B.G. (Before Google)
20 March 2011, Lent 2A
Now the Lord said to Abram, ‘Go from your country and your kindred and your father’s house to the land that I will show you. I will make of you a great nation, and I will bless you, and make your name great, so that you will be a blessing. I will bless those who bless you, and the one who curses you I will curse; and in you all the families of the earth shall be blessed.’
So Abram went, as the Lord had told him; and Lot went with him. Abram was seventy-five years old when he departed from Haran.
Often, when I am preparing to go somewhere, I check out all kinds of things. I head to google and I look up the hotel, the restaurants, the attractions, the community news and statistics…I read reviews on yelp and trip advisor, I plot which places I want to try and which I’d rather avoid, based on other people’s experiences. I even do this here at home, looking up businesses I’ve not used before to find out about them before I ever make a call or walk through the door, to find out about the churches hosting Presbytery meetings, or what else is good at a local restaurant besides the thing I always order. And when I, or a friend, get ready to meet someone new, whether we’ve been set up on a date or we’re just making new friends, I almost always google them to see if I can figure out what they’re like ahead of time. Employers are now doing this too, googling candidates before they interview them, checking to see that there’s nothing embarrassing or controversial about them floating around the web, checking up on their history or their time management or their ability to keep the shocking photos off facebook.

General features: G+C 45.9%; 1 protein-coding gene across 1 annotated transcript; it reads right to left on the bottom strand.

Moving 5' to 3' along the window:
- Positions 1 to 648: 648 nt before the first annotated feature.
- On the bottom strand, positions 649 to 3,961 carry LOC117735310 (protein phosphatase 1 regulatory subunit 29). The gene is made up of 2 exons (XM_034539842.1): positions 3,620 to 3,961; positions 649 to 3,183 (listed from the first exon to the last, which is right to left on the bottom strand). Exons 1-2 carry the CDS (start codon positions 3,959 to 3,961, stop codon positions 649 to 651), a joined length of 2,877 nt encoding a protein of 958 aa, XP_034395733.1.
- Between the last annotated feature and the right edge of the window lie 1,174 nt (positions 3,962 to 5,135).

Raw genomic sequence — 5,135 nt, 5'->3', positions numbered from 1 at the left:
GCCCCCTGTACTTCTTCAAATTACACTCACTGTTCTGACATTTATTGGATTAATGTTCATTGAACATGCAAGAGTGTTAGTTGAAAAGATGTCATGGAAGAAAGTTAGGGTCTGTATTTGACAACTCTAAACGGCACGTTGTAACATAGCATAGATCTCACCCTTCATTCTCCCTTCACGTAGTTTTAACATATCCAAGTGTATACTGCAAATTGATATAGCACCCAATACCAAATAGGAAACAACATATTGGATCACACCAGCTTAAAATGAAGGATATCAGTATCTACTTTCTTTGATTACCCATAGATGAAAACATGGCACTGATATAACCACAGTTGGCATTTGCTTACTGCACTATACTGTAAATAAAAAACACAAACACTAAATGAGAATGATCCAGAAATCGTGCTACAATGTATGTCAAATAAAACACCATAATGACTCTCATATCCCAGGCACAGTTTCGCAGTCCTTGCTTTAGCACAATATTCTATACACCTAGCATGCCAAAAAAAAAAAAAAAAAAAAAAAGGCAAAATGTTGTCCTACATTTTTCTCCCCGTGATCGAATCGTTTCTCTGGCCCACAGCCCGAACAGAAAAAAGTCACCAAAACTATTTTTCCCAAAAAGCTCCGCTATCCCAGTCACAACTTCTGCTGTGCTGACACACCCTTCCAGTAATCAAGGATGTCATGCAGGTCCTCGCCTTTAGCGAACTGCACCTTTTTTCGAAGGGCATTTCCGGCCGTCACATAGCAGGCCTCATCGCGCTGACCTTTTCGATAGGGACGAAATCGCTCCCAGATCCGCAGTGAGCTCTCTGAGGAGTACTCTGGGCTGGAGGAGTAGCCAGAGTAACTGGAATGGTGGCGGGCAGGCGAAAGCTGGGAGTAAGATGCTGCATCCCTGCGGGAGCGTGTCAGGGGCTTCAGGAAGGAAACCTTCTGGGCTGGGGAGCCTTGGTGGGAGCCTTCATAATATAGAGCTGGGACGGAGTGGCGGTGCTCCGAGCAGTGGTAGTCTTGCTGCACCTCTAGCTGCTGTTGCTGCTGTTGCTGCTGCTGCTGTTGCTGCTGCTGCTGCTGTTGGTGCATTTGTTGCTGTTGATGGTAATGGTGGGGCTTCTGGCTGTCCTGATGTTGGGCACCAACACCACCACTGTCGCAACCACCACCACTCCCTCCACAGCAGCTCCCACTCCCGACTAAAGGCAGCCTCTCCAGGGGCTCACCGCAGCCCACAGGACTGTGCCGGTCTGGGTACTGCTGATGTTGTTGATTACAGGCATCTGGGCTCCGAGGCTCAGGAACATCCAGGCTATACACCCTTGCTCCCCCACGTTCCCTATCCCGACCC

And, of course, before I go anywhere—sometimes long before I even decide to go anywhere—I map it on google. How long will it take to drive there? Can I walk between these different places I want to go? Are there alternate routes I might prefer? I put in the addresses, I move that little blue line all around—because who wants to drive down Randall Road all the way to 90 when we could drive down 62 instead?—and I check out all my options. Sometimes I print the directions, sometimes I just put the address into the gps, sometimes I do both…but I almost always have a map before I leave, and I have a fair idea what to expect when I get there, thanks to Google.
Abram had none of these things. He heard the voice of the Lord telling him to leave his home and his family, to set out to this unknown place that God would show him. Abram didn’t have the opportunity to google who this God character is—this is the first time we find out that Abram and God have talked, we don’t know whether Abram and God had a prior relationship, and yet Abram asks no questions like “who are you?” or “can I see your photo?” or “what other things have you done, what other journeys have you guided, what other people have you blessed?” He doesn’t whip out his iPad and google “God” which will, as of this morning, get you about 726 million results, the first of which is the Wikipedia entry about God. Abram also doesn’t manage to ask God for a map—where is he going, how is he going to get there, how long is it going to take, and what’s the traffic adjustment? He just seems to believe that this voice is trustworthy, so he packs up all his stuff and heads out into the desert.
I don’t know if many of us would do that.